The Gerber STL 2.0 Fine Edge knife is thin and lightweight, tucking away easily into its user's pocket. The blade is considerably longer than the ultra-portable Top Pick Victorinox Classic SD Swiss Army Knife and a little longer than theOld Timer 18OT Mighty Mite Single 2 3/4" Lockblade. The tiny and straightforward construction means that this knife could go anywhere with you. However, wherever you take it, your usage will suffer. In extended use and heavy tasks, the small and thin handle of this Gerber knife doesn't support applying pressure to the blade.For a similar price but with a time-tested design, the Opinel No. 8 is a superior knife overall. It also features a thin blade and a weight of just 1.5 oz for a few bucks less. The Best Buy-winning Kershaw Chill is also commonly sold for a price just slightly higher than the Gerber.
Gerber STL 2.0 Fine Edge Review
Cons: Fiddly to hold and sticky to close
Our Analysis and Test Results
The Gerber STL 2.0 is a tiny, reliable pocket knife. Gerber's pedigree of tool and knife building shows through many details. In testing, we had a few quibbles, but overall the STL 2.0 Fine Edge is well done.
We scour the market for the best products in every category we tested. We then purchase and compare a cream-of-the-crop subset of the best of the best. What remains is a set of excellent products, no matter how you look at it. This also means that good products end up scoring at the bottom of our scoring rubric. The Gerber STL 2.0 ties near the bottom of our scoring with the Old Timer Mighty Mite. Both are valid tools, but the others we assessed fared better.
Blade and Edge Integrity
Gerber blades are well made. The steel holds an edge and sharpens easily. This workhorse blade will serve the user for a long time. Our testing found nothing notable, good or bad, about the "Fine Edge" blade on this Gerber knife. And your usage will be similarly reliable and predictable.
Indeed, the larger blades and more sophisticated blade development of other products we assessed are better than that on the Gerber. Among mass-producing knife manufacturers, Gerber is considered to make adequate but not special blades. Kershaw, CRKT, and Benchmade lead the field in the blade and edge integrity. Our testing confirms this, with the award winners from these other companies besting the blade of the Gerber.
The STL 2.0 Fine Edge is very compact and simple in construction. Aside from the joining and pivoting hardware, the knife is three pieces of steel — the blade and two frame pieces. One of the frame pieces is cut and sprung such that a tab protrudes to lock the blade open in use. Generally speaking, our reviewers appreciate simple design. However, in this case, Gerber may have taken it a bit too far. The frame lock is easy enough to use, provided it clicks into place reliably. But the thin and somewhat-sharp-edged frame pieces cut a bit into the users' hands in heavy use. Again, provided the user expects only light application of this knife, it should serve well. The knife, despite its small size, can be opened with one dextrous hand from either side. Cold or gloved fingers are not usually able to accomplish the task.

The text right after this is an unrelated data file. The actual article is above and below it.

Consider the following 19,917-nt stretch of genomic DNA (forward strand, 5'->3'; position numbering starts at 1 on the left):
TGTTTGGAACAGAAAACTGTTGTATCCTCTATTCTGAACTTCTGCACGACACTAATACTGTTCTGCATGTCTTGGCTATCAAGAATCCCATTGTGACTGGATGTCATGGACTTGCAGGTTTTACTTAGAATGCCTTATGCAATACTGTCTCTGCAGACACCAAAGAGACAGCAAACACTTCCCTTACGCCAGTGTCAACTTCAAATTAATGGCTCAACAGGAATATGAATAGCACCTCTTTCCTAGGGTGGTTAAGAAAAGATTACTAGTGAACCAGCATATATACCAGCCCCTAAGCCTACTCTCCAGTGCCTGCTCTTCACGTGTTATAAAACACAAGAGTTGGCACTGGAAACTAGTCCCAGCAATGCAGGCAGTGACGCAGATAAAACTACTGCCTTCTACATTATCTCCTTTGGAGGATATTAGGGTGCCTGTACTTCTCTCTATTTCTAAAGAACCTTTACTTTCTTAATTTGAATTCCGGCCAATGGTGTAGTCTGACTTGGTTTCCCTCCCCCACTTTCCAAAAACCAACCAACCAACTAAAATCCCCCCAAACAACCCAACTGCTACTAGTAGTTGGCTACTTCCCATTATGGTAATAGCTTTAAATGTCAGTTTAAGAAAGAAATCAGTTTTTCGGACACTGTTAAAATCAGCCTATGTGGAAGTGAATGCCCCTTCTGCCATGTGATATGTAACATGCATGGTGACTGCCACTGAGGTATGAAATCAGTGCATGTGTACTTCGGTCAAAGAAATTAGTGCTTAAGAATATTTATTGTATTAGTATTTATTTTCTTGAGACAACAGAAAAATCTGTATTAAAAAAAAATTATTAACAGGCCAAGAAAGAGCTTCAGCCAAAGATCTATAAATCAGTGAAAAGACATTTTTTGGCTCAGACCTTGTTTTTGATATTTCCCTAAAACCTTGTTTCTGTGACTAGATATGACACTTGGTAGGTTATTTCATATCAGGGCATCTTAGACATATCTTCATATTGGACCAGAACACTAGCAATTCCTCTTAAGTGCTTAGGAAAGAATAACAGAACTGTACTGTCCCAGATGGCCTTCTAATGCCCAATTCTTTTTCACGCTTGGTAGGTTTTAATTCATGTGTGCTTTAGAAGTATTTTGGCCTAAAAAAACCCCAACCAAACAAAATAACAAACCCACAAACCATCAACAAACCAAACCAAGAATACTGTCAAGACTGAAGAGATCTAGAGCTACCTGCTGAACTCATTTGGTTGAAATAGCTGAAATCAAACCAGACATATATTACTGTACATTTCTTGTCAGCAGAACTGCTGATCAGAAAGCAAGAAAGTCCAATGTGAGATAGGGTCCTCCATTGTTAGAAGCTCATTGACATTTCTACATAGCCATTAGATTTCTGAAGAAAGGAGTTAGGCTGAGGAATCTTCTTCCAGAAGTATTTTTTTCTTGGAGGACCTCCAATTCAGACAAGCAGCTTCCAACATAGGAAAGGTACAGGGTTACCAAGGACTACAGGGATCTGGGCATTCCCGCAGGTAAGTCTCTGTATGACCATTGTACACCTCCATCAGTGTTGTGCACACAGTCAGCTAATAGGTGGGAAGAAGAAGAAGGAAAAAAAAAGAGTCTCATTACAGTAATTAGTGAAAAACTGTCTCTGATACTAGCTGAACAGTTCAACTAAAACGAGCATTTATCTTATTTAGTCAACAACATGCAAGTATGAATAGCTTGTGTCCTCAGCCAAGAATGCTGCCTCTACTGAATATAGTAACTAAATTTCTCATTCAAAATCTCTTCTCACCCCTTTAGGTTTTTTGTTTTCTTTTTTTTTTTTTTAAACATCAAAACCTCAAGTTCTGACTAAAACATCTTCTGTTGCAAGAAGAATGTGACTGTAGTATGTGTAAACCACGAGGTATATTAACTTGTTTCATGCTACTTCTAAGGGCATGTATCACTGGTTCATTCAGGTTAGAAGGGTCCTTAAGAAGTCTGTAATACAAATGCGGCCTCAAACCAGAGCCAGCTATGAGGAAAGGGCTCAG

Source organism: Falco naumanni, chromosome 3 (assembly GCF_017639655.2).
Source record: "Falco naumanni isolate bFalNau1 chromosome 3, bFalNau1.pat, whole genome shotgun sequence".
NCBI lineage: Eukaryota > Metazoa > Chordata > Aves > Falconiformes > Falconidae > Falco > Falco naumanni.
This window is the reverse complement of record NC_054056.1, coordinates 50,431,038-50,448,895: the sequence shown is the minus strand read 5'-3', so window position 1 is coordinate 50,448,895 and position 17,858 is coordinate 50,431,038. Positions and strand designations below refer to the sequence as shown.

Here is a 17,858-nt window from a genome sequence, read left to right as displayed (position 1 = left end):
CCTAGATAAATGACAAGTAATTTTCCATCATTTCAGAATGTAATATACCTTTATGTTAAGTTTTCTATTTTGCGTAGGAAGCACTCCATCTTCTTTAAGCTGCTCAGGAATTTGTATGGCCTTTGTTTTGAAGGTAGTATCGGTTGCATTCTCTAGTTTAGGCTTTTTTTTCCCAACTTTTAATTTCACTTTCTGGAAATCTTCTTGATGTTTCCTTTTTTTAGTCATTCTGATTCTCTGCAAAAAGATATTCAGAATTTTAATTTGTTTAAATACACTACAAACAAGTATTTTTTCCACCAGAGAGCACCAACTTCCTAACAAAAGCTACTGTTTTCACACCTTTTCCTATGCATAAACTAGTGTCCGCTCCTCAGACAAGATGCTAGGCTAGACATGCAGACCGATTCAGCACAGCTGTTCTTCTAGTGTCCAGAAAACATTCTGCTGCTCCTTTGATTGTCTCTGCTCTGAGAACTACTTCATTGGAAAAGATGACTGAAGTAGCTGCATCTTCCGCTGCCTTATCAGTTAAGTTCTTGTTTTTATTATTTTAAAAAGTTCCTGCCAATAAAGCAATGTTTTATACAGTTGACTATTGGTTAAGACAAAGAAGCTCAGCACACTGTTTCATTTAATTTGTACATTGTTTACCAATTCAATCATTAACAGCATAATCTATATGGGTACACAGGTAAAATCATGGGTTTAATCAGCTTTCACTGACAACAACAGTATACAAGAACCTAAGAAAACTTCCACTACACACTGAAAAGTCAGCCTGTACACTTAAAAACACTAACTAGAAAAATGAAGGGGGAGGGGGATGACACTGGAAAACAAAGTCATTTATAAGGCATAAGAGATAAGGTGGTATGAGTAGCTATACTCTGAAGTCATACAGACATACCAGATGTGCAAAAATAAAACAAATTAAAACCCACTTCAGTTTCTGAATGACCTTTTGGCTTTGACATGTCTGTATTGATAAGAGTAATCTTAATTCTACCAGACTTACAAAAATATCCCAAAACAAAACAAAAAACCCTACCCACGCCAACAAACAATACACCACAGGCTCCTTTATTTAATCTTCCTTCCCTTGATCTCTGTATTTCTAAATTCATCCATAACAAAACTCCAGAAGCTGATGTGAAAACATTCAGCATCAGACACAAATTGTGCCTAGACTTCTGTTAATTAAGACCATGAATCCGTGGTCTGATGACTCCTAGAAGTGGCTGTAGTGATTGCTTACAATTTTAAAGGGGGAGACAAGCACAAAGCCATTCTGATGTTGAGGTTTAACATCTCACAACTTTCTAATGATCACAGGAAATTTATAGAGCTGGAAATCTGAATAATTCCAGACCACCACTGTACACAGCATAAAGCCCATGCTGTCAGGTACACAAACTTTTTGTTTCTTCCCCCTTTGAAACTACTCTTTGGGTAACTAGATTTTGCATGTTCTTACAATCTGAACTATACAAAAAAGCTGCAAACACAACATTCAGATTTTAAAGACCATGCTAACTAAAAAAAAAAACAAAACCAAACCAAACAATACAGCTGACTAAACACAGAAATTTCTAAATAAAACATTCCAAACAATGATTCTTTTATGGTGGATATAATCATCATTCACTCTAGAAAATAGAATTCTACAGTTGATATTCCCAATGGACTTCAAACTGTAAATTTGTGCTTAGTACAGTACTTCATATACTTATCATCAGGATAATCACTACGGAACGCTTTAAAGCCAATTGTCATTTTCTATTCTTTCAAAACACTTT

Any of the larger knives are easier to use. The Editors Choice Benchmade Mini Barrage 585 is on the small side of what we consider "full size," while the Best Buy CRKT Squid and Kershaw Leek are smaller but still more hand-friendly than the Gerber. The Benchmade Griptillian and Spyderco Tenacious are both full-size knives that are the most ergonomic for heavy tasks and adult hands.
The construction is simple but occasionally feels a bit sloppy. Our testers found that the locking mechanism regularly took some two-handed fiddling to disengage. Otherwise, the knife seems durable and ready for years of light-duty service.
This small knife virtually disappears in a pocket. For the occasional knife user, the compact stature and low weight will be very welcome. There are holes in the frame that can be threaded with a mid- to a large-sized key ring.
One who purchases and carries this knife for occasional or emergency use will be pleased with years of reliable service. In nothing more than periodic usage, the quirks of the locking mechanism will go virtually unnoticed. The compact size and light weight will virtually disappear in a purse or pocket.
This knife brings Gerber's quality blades to a very inexpensive package. This knife costs less than many fast food meals, yet will last years and years. In this same price range is the Best Buy Kershaw Chill. The Chill is bulkier but more user-friendly with tighter construction.
As compared to knives in our particular test, the Gerber STL 2.0 Fine Edge leaves something to be desired. However, it is important to remember that we pre-screen the field for the "best of the best." Up against a mesmerizing and mystifying field of knives on the market, Gerber's compact cutter stands out for reliable quality. Given a choice to spend just under $20 on a gas station "toy" knife, or the Fine Edge, the choice is clear.
— Jediah Porter